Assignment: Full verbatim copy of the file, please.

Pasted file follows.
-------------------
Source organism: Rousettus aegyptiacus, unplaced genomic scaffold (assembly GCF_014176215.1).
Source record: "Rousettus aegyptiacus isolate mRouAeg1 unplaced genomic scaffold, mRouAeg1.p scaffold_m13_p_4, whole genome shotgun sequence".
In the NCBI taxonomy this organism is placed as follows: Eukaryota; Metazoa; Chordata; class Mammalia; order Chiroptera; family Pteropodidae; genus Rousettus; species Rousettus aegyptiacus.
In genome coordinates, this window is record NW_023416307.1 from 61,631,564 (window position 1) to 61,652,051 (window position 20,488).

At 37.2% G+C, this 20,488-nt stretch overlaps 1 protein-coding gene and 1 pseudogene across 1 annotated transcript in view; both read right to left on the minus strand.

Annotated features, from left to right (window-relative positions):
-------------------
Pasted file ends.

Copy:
Source organism: Rousettus aegyptiacus, unplaced genomic scaffold (assembly GCF_014176215.1).
Source record: "Rousettus aegyptiacus isolate mRouAeg1 unplaced genomic scaffold, mRouAeg1.p scaffold_m13_p_4, whole genome shotgun sequence".
In the NCBI taxonomy this organism is placed as follows: Eukaryota; Metazoa; Chordata; class Mammalia; order Chiroptera; family Pteropodidae; genus Rousettus; species Rousettus aegyptiacus.
In genome coordinates, this window is record NW_023416307.1 from 61,631,564 (window position 1) to 61,652,051 (window position 20,488).

At 37.2% G+C, this 20,488-nt stretch overlaps 1 protein-coding gene and 1 pseudogene across 1 annotated transcript in view; both read right to left on the minus strand.

Annotated features, from left to right (window-relative positions):